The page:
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Are there Jewish sources that teach about the prophet tests set forth in Deuteronomy 13:2-6 and 18:14-22?

Are there Jewish studies of the prophetic books that explain, describe, demonstrate or expound upon how each of the prophets were validated, and how their prophecies were fulfilled historically?

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No, Jewish sources do not go detail about the test (if any) administered for each of the accepted Jewish prophets, which is what you are looking for. There are discussions of which situations are considered failures of prophetic prediction which prove a prophet false, such as the Rambam's commentary on the Mishna, which I translated here. But this is a complicated, multifaceted topic and not one I think someone unfamiliar with Jewish literature can just jump into and then expect to hold forth about the topic to try to prove something else.

Regardless, Deuteronomy 13:2-6 teaches that even a verified prophet, if suddenly promoting idolatry, is to be disregarded as a false prophet. Similarly (perhaps based on the juxtaposition of Deuteronomy 13:1), if a prophet aims to change the law by adding or subtracting (e.g. abolishing the Law or the Prophets), or even asserting prophetically, in matter of Jewish law, that the law is in accordance with one side of a dispute, he is a false prophet. (See Rambam Yesodei Hatorah 9:7.)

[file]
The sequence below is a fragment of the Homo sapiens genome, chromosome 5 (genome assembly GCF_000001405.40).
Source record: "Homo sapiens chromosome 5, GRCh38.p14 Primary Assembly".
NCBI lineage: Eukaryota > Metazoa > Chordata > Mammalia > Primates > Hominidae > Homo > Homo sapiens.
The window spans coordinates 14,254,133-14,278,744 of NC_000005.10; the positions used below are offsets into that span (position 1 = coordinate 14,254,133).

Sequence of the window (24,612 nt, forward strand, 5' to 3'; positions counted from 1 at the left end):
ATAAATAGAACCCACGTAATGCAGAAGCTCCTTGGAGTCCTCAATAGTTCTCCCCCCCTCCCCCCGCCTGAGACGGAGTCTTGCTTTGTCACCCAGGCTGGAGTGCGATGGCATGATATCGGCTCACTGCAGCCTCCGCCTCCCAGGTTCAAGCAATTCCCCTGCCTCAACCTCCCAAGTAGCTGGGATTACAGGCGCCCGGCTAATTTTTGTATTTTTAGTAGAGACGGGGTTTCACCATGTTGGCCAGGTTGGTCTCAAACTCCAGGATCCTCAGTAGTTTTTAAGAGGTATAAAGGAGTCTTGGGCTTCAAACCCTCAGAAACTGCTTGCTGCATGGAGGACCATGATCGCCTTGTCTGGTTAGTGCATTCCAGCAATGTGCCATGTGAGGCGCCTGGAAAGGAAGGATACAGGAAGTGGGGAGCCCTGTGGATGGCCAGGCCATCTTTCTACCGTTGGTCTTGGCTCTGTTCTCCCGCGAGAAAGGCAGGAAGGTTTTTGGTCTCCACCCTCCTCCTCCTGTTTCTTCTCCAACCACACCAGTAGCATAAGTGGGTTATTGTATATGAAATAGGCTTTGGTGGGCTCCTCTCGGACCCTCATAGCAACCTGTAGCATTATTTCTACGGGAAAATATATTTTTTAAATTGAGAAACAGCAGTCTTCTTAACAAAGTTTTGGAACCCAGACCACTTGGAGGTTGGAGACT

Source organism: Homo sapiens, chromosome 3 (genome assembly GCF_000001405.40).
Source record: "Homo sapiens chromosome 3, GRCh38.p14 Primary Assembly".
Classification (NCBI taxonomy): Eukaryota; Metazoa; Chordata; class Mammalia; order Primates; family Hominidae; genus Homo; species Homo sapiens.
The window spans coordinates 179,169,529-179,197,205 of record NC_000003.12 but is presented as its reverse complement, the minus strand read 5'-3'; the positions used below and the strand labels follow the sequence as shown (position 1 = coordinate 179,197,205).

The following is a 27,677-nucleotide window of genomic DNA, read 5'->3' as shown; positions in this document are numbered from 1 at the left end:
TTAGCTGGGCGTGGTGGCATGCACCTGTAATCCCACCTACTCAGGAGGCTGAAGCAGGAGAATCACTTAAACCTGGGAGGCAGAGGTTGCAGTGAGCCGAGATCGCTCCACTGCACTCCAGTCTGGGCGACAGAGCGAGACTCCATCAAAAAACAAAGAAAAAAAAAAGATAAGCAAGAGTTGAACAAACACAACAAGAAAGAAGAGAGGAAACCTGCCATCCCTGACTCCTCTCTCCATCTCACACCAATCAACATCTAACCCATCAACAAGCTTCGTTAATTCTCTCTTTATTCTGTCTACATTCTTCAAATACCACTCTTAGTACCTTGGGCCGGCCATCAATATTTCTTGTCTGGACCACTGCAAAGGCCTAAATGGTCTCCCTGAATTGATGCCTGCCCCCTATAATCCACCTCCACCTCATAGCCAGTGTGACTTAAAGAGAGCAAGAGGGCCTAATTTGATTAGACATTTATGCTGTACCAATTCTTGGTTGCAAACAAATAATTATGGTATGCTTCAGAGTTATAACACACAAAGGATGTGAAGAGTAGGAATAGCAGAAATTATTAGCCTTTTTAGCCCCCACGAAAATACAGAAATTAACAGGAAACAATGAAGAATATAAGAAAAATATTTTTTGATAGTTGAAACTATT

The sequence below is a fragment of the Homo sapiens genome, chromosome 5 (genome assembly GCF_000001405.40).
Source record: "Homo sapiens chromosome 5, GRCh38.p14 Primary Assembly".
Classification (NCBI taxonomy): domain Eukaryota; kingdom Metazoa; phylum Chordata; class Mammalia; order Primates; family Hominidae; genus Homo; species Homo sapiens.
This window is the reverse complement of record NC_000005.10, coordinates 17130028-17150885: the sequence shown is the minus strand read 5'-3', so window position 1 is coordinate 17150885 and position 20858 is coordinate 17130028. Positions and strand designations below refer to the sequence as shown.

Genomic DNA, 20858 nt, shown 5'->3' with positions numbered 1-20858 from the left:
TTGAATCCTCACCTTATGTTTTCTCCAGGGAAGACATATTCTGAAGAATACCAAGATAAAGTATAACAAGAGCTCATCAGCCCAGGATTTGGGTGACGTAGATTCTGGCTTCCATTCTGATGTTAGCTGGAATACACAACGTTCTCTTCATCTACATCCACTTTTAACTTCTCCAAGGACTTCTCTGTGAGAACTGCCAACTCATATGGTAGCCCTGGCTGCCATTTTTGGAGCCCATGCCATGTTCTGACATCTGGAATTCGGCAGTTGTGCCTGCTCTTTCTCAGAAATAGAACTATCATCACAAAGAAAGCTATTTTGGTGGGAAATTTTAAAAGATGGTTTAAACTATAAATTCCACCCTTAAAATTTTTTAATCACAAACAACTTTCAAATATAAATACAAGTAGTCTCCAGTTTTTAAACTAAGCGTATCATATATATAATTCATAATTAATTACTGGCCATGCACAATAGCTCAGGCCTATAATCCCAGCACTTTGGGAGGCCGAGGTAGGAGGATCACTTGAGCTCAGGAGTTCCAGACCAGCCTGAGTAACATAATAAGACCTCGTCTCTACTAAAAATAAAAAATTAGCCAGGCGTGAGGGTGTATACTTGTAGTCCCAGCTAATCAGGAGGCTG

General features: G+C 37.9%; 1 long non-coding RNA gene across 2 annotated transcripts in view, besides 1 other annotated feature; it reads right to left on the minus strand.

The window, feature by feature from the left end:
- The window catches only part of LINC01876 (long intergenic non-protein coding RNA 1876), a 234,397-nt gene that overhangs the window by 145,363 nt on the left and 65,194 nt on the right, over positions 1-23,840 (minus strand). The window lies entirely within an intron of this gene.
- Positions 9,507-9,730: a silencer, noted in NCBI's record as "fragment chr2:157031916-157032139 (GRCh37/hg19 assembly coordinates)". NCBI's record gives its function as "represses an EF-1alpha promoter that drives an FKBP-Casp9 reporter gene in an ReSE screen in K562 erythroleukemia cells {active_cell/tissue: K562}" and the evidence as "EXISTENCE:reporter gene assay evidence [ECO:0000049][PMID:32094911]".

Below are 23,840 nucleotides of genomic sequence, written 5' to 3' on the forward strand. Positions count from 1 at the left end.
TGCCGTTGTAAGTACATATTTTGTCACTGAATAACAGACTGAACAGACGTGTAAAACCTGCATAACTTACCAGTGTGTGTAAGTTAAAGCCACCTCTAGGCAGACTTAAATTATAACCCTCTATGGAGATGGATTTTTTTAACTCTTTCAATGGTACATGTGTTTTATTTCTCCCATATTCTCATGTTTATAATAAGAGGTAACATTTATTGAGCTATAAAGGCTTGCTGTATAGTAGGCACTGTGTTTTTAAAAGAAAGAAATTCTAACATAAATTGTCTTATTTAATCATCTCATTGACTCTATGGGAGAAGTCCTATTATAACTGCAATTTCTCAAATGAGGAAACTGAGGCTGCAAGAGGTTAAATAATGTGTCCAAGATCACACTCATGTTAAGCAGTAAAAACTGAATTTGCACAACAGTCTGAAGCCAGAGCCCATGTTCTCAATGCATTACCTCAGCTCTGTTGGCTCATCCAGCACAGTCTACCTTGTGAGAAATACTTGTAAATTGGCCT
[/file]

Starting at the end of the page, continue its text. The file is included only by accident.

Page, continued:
So, if hypothetically one were to try to apply those trials to some other prophet which Jews historically do not accept (based on a work considered fiction by Jews), it would be to no avail if, for instance, that hypothetical prophet were to argue with the Pharisees and say, on the force of his prophecy, for instance, that divorce is only valid in the case of sexual immorality, in accordance with the ruling of Bet Shammai as opposed to Bet Hillel or Rabbi Akiva.

  • Thank you. I checked your answer because it seems you went to some length to provide an answer and it was insightful to me. I appreciate that. In reading through the document I question Rambam's teaching given what God spoke through the prophet Jeremiah (18:7-11). I wonder how many true prophets Rambam or his followers would have condemned. – user2411 May 17 '16 at 22:32
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    The rambam knew jeremiah, and indeed, much of his analysis is based on the verses and interpretation of the dispute between jeremiah and the false prophet Hananiah ben Azur. The rambam would therefore quite likely have a ready answer to your question regarding jeremiah 18. – josh waxman May 17 '16 at 22:44
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    for instance, the Abarbanel (who followed the Rambam in this) writes about that verse: alhatorah.org/Distinguishing_Between_True_and_False_Prophets/5 רגע אדבר על גוי ועל ממלכה לבנות ולנטוע כשיהיה הדבור לנביא לעצמו ולא שיהיה לנביא שלוח לזולתו. והתנאים והחלוקים האלה לא נזכרו בכתובים. That is, that the topic in the potter's house is not a public prophecy. So it fits in to the Rambam's framework. I would add that "speak regarding" אדבר על can refer to divine intention, not to any prophecy at all. – josh waxman May 17 '16 at 22:58

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